Camera+ is fast — among the quickest reload times of any photo app. It’s got the most well thought out lightbox of any photo app. Once an image is synced to the iPhone’s camera roll, it’s deleted from the app’s lightbox, helping to reduce image clutter. | Camera+​ - tap tap tap
4. Hipstamatic
You now see HipstaPrints are all over the place, but I still love this app. Hipstamatic gorgeously recreates the look of stressed, vintage, analog film complete with noise, digital light leaks, smears and vignettes. It really does a great job recreating the imperfections of a toy camera. It’s a fun camera to shoot with. It feels analog. It’s the experience of an old camera shooting within an iPhone and along the way, it creates some stunning photographs. | Hipstamatic
5. Vint B&W
An overlooked gem of an app. Vint B&W is a simple black & white camera app for your iPhone. It creates some of the best black & white images on the iPhone. It’s especially nice in the 3/4 tones and shadows, where it produces less noise and fewer artifacts than other apps. | Vint
These are the apps that I use most often for post-processing:
6. Perfectly Clear
Fast, easy Dynamic Range Correction (DRC). I usually run my images through Perfectly Clear before doing anything else to them. One-button image scrubbing — improves the sharpness, exposure, saturation and contrast. Although the images from the iPhone 4 are much better than older iPhones, I still use Perfectly Clear often to help quickly improve images that may need a little help. | Perfectly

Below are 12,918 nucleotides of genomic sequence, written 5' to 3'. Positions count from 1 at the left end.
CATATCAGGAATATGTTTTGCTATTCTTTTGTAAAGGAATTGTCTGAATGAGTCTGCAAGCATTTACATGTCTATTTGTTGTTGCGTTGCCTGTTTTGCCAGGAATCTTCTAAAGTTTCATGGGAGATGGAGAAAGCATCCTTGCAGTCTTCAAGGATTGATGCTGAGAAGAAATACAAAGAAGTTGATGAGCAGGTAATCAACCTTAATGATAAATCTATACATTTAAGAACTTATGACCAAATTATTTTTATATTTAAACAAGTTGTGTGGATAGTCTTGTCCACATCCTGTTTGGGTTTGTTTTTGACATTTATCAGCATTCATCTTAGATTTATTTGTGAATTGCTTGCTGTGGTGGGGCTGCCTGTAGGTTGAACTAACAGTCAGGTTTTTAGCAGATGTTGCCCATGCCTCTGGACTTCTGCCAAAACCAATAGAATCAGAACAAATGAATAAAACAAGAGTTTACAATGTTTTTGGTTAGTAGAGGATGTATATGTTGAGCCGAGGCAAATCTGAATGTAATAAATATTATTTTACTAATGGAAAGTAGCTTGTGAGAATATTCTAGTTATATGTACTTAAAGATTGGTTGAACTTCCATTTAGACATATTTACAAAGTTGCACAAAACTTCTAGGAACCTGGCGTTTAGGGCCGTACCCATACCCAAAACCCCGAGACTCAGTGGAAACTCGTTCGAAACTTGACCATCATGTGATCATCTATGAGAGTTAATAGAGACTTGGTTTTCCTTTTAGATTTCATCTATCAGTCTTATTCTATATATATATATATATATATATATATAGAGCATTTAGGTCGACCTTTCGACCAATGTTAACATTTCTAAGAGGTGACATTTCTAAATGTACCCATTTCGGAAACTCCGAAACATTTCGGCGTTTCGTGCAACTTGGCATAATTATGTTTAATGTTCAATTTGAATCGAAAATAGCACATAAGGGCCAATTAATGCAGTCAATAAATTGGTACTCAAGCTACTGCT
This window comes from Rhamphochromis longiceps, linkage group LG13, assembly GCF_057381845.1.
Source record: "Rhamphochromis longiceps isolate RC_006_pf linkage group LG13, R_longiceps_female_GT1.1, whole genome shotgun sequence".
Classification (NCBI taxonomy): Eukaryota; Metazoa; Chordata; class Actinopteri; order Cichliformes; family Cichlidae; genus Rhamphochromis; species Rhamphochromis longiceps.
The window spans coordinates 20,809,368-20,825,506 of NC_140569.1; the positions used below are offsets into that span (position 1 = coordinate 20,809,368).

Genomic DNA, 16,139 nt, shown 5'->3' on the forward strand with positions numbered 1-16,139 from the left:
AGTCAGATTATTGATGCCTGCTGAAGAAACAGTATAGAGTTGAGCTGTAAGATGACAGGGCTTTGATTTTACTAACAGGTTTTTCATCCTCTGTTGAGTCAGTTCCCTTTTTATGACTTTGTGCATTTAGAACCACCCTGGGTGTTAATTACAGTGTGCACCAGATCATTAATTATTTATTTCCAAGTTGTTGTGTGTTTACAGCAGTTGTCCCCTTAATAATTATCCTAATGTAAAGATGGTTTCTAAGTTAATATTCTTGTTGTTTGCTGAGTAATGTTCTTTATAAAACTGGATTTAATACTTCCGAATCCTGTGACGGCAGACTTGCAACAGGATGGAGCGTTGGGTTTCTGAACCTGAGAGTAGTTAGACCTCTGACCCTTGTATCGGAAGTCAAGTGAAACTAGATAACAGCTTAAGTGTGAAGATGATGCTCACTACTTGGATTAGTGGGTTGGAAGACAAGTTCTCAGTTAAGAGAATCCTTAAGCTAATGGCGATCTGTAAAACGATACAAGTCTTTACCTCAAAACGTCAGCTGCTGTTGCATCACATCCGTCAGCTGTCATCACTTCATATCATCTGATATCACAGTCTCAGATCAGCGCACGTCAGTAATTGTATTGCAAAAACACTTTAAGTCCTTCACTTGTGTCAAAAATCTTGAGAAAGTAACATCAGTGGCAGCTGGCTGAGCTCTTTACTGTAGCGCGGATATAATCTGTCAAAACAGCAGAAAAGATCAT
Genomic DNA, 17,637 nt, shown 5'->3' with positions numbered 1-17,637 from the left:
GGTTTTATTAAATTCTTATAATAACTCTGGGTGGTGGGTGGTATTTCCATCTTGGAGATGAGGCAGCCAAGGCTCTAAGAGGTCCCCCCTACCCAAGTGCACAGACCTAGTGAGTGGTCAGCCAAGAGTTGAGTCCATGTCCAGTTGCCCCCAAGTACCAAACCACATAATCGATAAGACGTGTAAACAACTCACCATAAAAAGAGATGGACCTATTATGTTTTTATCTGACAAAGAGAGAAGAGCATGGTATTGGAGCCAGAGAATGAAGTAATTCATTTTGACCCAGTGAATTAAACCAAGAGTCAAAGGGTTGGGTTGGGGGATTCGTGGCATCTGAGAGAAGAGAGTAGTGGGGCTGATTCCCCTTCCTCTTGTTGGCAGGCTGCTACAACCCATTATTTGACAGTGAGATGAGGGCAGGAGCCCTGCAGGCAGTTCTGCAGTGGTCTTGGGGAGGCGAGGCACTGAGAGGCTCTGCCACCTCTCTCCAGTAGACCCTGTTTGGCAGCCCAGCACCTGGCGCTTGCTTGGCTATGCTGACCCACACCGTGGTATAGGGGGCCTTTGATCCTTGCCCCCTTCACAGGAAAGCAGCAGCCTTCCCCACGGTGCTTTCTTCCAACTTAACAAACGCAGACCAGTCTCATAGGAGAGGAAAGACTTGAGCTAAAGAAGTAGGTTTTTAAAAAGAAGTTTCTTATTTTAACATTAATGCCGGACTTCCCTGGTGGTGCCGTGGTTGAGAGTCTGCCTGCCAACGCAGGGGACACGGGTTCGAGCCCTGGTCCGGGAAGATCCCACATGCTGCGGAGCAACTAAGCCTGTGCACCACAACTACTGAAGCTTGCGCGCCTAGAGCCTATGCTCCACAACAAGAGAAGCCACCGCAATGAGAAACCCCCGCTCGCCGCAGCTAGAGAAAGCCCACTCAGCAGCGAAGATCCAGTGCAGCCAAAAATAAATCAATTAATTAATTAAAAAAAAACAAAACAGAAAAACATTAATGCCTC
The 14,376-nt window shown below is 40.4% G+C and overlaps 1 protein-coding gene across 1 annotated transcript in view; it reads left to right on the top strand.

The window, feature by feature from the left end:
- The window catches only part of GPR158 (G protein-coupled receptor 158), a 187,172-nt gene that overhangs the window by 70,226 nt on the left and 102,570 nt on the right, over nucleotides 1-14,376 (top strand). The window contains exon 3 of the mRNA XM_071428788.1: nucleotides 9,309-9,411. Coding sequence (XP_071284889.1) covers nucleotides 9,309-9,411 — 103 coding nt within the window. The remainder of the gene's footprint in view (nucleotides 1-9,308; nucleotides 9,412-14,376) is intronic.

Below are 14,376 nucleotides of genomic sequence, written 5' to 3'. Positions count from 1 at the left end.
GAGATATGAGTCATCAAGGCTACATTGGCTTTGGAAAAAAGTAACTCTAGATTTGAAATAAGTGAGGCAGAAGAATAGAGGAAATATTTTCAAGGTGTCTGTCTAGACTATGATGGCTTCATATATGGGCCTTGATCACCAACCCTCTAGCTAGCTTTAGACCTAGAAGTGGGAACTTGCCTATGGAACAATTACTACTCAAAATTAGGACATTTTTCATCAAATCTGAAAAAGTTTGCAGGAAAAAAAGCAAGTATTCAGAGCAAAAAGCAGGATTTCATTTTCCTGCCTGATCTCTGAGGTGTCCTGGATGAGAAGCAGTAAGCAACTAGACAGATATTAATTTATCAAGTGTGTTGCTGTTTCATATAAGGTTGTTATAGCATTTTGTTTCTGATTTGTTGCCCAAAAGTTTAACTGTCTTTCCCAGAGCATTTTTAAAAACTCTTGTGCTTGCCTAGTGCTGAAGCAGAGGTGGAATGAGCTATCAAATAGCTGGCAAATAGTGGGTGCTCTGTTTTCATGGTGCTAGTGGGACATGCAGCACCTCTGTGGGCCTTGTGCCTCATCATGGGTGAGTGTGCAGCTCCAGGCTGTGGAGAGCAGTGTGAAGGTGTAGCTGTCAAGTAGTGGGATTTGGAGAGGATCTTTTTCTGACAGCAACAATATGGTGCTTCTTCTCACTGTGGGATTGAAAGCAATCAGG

7. Photogene
A great app for tweaking color, saturation, brightness as well as resizing, cropping and straightening an image. I use Photogene for about 75% of my basic processing because it does what I need it to most of the time and it does it quickly and easily. When I need more, there’s… | Photogene
8. PhotoForge
This is about as close as you can get to Photoshop’s toolset on an iPhone. Big and powerful. Loaded with filters and effects, and it can edit RGB images in a CMYK color space — something Photoshop doesn’t even do. The downside is that it’s slower than Photogene. The upside, it does a lot more. I have both on my iPhone and use them. If I had to choose only one, I’d get PhotoForge to do some serious work. | PhotoForge
9. Crop Suey
A crop, rotation and straighten tool. It’s fast and easy cropping. Although apps like Photogene and PhotoForge have similar crop and rotation tools, Crop Suey is the only app that uses resolution enhancement when straightening apps. Instead of reducing the trim size of an image after a 1.2 degree straighten, Crop Suey resamples data. A 5MP image stays a 5MP image after straightening. | Crop
10. PictureShow
For creating digital lofi from iPhone photographs, Picture Show has become one of my go-to apps. With dozens of built-in filter presets, over a dozen great frames, and the ability to add noise, texture and light leaks effects, the possibilities are almost endless with this easy to use photo app. The LomoGraphy and Vivid filters are currently among my faves and the convex blur applies a great, subtle black frame around an image. Effects applied by Picture Show don’t necessarily look like Picture Show, which is a good thing. While it does have some beat you over the head effects, many of the fx are well done analog renditions. Picture Show can enhance a photograph, not hide it. | PictureShow